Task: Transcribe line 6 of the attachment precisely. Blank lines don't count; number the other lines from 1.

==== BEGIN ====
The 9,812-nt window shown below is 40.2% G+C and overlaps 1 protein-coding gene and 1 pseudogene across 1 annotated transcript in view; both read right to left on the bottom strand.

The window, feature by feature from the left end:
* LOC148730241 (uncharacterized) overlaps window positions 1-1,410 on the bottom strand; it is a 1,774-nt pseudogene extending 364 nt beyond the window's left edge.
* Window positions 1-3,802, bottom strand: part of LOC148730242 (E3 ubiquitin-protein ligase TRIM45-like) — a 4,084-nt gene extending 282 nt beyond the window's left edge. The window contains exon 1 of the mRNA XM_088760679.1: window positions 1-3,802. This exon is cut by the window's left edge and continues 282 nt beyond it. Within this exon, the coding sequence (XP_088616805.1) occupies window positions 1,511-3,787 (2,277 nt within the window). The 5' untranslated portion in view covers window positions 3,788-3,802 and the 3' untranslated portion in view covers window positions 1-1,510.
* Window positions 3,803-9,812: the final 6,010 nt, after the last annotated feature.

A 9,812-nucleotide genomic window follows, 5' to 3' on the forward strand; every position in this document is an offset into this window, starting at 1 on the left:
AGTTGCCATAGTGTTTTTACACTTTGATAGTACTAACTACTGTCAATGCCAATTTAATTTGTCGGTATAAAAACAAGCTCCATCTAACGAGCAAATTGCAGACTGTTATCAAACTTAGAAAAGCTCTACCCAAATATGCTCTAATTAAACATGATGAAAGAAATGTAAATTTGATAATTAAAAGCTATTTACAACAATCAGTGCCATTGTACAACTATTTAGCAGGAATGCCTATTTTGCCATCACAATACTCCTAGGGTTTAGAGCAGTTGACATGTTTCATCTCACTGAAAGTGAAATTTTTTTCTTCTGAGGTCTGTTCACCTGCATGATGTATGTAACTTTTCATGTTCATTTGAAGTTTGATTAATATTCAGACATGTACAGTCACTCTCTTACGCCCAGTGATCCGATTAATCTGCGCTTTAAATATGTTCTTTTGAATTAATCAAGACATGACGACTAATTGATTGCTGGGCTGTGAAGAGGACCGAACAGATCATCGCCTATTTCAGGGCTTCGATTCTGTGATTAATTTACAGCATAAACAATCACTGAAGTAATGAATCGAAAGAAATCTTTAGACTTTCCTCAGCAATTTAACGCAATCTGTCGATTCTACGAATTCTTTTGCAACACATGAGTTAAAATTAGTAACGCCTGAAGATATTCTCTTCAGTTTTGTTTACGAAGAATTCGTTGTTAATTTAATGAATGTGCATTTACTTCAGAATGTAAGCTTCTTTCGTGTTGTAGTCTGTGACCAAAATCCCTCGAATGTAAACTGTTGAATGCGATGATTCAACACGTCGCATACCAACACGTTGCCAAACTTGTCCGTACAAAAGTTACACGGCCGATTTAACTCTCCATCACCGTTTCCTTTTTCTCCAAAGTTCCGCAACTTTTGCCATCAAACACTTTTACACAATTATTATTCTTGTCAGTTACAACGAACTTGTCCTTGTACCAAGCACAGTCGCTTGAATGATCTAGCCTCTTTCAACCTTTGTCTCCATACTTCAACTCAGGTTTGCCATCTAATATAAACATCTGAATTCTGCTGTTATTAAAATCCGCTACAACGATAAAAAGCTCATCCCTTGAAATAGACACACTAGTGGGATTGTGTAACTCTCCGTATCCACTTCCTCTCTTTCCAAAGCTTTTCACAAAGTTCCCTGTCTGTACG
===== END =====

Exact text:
A 9,812-nucleotide genomic window follows, 5' to 3' on the forward strand; every position in this document is an offset into this window, starting at 1 on the left: